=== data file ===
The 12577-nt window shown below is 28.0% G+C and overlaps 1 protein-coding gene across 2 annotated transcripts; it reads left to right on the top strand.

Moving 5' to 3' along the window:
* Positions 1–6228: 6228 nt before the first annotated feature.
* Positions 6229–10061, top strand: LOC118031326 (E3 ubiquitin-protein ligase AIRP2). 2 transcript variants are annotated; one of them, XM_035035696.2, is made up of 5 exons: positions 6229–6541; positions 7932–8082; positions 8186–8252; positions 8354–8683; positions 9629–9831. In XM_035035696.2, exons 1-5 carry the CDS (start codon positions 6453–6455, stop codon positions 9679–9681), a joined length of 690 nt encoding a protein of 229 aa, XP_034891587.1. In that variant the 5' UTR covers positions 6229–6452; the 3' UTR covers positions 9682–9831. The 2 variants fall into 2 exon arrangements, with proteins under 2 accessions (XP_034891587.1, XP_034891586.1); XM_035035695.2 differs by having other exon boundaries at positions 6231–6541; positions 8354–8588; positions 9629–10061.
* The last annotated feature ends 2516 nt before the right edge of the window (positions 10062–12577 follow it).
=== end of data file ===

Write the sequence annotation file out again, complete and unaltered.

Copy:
The 12577-nt window shown below is 28.0% G+C and overlaps 1 protein-coding gene across 2 annotated transcripts; it reads left to right on the top strand.

Moving 5' to 3' along the window:
* Positions 1–6228: 6228 nt before the first annotated feature.
* Positions 6229–10061, top strand: LOC118031326 (E3 ubiquitin-protein ligase AIRP2). 2 transcript variants are annotated; one of them, XM_035035696.2, is made up of 5 exons: positions 6229–6541; positions 7932–8082; positions 8186–8252; positions 8354–8683; positions 9629–9831. In XM_035035696.2, exons 1-5 carry the CDS (start codon positions 6453–6455, stop codon positions 9679–9681), a joined length of 690 nt encoding a protein of 229 aa, XP_034891587.1. In that variant the 5' UTR covers positions 6229–6452; the 3' UTR covers positions 9682–9831. The 2 variants fall into 2 exon arrangements, with proteins under 2 accessions (XP_034891587.1, XP_034891586.1); XM_035035695.2 differs by having other exon boundaries at positions 6231–6541; positions 8354–8588; positions 9629–10061.
* The last annotated feature ends 2516 nt before the right edge of the window (positions 10062–12577 follow it).